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can be no solid happiness in the success of it. If we value popular praise, it is in the power of the meanest of the people to disturb us by calumny; if the fame of being happy, we cannot look into a village, but we see crowds in actual possession of what we seek only the appearance. To this may be added, that there is I know not what malignity in the minds of ordinary men, to oppose you in what they see you fond of; and it is a certain exception against a man's receiving applause, that he visibly courts it. However, this is not only the passion of great and undertaking spirits ; but you see it in the lives of such as, one would believe, were far enough removed from the ways of ambition. The rural esquires of this nation even eat and drink out of vanity. A vainglorious foxhunter shall entertain half a county, for the ostentation of his beef and beer, without the least affection for any of the crowd about him. He feeds them, because he thinks it a superiority over them that he does so; and they devour him, because they know he treats them out of insolence. This indeed is ambition in grotesque; but may figure to us the condition of politer men, whose only pursuit is glory. When the superior acts out of a principle of vanity, the dependant will be sure to allow it him ; because he knows it destructive of the very applause which is courted by the man who favours him, and consequently makes him nearer himself.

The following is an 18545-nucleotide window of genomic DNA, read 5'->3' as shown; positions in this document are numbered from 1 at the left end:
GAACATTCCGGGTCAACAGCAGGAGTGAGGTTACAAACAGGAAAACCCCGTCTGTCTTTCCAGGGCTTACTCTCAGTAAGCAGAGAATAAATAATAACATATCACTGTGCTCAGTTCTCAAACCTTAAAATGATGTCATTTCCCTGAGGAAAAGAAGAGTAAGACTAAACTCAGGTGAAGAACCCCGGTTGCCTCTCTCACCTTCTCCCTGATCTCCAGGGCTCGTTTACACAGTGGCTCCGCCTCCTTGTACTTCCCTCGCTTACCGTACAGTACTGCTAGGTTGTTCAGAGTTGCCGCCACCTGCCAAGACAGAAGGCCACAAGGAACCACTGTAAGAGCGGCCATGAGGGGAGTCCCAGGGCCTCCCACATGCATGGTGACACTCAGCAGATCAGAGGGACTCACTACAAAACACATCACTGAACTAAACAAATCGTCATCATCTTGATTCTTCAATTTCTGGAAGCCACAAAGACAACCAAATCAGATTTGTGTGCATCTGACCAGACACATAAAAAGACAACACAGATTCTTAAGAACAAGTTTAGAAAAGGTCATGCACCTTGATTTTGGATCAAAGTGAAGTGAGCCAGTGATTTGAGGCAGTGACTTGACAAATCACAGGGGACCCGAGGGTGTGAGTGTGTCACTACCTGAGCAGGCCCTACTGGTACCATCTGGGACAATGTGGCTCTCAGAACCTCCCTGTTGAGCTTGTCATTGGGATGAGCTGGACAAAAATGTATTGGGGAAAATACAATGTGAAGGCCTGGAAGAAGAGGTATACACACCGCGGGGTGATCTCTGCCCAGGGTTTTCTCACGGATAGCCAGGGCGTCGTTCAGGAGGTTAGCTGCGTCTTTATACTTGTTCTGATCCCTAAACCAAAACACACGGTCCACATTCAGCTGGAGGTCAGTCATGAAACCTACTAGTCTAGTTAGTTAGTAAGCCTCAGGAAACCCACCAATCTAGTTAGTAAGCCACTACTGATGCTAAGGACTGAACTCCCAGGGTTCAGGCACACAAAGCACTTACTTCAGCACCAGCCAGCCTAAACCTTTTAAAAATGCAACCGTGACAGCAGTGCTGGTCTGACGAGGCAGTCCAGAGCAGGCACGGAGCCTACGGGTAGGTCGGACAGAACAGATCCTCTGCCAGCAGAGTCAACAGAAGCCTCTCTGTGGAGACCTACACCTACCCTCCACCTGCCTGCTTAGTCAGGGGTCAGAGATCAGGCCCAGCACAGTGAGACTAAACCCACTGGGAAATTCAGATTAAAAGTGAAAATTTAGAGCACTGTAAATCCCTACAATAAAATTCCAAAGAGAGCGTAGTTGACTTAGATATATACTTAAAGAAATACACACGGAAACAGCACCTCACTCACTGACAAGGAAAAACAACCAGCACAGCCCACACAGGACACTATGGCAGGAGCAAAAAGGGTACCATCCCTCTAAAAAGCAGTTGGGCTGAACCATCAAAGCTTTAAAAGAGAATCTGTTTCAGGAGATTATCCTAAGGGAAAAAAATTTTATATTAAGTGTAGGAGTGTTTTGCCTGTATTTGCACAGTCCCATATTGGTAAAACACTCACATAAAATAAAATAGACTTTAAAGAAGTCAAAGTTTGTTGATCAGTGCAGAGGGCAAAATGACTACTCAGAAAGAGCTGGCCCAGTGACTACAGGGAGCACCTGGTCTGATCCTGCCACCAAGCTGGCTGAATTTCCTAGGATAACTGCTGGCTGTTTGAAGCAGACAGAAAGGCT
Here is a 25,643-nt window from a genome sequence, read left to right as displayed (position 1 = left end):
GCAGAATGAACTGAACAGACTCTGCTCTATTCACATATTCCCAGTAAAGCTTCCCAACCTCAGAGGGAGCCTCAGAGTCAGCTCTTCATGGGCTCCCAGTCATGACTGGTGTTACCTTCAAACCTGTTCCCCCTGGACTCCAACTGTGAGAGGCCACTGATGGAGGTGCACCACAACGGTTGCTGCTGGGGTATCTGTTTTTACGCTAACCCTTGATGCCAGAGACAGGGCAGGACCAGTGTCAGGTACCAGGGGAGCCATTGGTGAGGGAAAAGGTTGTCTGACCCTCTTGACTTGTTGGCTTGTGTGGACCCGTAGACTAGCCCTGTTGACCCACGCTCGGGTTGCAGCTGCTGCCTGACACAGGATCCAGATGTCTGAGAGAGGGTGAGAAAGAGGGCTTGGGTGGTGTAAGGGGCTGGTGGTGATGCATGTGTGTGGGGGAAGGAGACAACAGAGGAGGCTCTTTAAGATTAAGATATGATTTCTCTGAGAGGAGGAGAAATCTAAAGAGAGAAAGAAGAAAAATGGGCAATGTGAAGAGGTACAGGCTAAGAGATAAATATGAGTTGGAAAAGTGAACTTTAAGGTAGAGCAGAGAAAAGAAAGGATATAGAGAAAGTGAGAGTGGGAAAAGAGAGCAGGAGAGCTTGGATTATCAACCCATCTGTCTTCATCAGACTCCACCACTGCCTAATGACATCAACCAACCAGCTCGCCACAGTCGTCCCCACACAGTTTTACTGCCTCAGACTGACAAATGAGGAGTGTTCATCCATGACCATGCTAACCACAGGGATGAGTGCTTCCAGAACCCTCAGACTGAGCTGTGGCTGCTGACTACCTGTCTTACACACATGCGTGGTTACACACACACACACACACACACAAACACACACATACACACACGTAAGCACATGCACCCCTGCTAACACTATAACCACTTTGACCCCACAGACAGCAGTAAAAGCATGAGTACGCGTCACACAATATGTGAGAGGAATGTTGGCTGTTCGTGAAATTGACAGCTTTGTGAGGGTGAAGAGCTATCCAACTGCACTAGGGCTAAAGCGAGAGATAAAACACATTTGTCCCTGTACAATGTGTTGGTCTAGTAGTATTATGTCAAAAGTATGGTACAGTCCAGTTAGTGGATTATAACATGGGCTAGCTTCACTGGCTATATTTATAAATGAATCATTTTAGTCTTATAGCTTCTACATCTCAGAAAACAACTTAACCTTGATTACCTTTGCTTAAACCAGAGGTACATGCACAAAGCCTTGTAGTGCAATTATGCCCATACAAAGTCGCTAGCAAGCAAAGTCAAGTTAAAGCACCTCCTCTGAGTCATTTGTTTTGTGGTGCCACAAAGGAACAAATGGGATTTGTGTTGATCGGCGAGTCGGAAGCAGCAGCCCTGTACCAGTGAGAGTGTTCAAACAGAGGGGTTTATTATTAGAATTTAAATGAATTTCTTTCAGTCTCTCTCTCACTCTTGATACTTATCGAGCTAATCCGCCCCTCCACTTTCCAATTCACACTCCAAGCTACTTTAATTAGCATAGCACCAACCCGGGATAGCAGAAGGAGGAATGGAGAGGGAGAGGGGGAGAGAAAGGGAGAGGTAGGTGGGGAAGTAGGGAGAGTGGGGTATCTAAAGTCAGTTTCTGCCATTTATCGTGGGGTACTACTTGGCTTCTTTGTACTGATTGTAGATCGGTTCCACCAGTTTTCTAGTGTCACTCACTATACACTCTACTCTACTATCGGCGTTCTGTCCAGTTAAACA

But as every man living has more or less of this incentive, which makes men impatient of an inactive condition, and urges men to attempt what may tend to their reputation, it is absolutely necessary they should form to themselves an ambition, which is in